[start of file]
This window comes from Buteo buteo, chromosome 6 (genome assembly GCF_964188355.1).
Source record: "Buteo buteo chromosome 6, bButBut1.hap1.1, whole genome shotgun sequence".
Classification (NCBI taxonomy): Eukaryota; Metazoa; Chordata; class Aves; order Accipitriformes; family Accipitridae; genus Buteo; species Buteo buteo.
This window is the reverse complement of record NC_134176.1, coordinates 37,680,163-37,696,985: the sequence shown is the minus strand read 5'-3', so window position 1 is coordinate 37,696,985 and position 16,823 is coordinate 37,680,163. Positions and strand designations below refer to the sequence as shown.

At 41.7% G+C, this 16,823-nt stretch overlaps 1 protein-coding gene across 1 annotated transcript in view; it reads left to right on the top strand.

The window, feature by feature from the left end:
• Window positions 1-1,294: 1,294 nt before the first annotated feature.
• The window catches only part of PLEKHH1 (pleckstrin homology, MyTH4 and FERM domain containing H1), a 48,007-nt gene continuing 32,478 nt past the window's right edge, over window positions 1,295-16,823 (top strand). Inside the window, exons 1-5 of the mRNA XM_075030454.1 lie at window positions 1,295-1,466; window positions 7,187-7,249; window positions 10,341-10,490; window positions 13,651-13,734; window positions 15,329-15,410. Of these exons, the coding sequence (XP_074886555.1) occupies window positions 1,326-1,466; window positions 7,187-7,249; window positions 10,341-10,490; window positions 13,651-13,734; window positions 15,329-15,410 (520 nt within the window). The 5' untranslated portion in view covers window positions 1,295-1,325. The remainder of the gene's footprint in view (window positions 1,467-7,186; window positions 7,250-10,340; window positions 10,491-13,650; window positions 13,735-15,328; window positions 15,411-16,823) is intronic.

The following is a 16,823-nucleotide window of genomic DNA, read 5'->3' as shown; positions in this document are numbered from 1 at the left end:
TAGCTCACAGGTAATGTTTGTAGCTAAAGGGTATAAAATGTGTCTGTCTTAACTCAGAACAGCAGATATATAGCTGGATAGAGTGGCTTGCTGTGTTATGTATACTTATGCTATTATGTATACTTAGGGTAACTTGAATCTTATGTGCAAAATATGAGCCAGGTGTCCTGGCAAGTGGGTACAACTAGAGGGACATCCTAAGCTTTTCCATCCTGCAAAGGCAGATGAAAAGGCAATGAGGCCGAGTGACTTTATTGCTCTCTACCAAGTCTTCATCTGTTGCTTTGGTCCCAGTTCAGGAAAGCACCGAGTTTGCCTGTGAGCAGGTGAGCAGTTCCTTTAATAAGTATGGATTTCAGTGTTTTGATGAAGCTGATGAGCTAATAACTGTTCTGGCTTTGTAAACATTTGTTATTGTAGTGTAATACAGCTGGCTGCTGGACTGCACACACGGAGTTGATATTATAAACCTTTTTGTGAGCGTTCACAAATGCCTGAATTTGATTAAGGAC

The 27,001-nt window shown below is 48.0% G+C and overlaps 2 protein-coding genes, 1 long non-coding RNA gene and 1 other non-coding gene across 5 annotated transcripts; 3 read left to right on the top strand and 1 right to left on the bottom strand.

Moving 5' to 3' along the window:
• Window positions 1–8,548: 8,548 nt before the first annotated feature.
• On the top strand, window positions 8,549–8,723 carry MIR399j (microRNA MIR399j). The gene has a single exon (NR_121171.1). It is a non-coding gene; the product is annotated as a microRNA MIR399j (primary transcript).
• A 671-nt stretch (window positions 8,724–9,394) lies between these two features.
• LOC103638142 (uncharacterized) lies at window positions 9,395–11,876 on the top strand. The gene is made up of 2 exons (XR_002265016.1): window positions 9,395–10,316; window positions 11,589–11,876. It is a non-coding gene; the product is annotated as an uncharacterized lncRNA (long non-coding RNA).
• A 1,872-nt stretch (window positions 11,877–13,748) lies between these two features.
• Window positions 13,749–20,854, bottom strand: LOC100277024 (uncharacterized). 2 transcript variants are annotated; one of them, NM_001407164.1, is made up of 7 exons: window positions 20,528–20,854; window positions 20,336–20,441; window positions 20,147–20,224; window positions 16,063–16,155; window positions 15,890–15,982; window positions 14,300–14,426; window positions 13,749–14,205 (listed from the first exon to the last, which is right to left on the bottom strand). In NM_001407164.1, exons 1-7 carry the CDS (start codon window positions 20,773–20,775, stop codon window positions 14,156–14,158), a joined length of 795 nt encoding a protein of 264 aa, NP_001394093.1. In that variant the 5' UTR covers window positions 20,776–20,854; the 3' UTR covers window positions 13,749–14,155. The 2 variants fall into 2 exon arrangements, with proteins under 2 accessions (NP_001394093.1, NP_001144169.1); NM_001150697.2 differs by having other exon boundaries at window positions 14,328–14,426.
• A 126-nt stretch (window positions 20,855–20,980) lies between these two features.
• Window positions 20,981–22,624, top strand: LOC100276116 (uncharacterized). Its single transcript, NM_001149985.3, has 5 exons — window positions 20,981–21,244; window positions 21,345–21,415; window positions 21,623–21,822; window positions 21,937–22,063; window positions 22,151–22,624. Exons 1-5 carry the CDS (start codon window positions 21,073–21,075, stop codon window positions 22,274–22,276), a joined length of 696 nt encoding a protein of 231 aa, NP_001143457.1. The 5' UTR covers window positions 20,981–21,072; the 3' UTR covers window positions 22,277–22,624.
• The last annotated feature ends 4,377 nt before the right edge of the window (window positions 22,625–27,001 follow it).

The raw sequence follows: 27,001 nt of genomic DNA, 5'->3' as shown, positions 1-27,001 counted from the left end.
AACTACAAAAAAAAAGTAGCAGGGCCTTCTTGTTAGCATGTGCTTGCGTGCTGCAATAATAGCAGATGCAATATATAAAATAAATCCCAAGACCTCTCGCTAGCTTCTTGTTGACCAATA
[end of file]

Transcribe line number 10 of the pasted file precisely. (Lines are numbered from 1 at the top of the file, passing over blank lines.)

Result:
TAGCTCACAGGTAATGTTTGTAGCTAAAGGGTATAAAATGTGTCTGTCTTAACTCAGAACAGCAGATATATAGCTGGATAGAGTGGCTTGCTGTGTTATGTATACTTATGCTATTATGTATACTTAGGGTAACTTGAATCTTATGTGCAAAATATGAGCCAGGTGTCCTGGCAAGTGGGTACAACTAGAGGGACATCCTAAGCTTTTCCATCCTGCAAAGGCAGATGAAAAGGCAATGAGGCCGAGTGACTTTATTGCTCTCTACCAAGTCTTCATCTGTTGCTTTGGTCCCAGTTCAGGAAAGCACCGAGTTTGCCTGTGAGCAGGTGAGCAGTTCCTTTAATAAGTATGGATTTCAGTGTTTTGATGAAGCTGATGAGCTAATAACTGTTCTGGCTTTGTAAACATTTGTTATTGTAGTGTAATACAGCTGGCTGCTGGACTGCACACACGGAGTTGATATTATAAACCTTTTTGTGAGCGTTCACAAATGCCTGAATTTGATTAAGGAC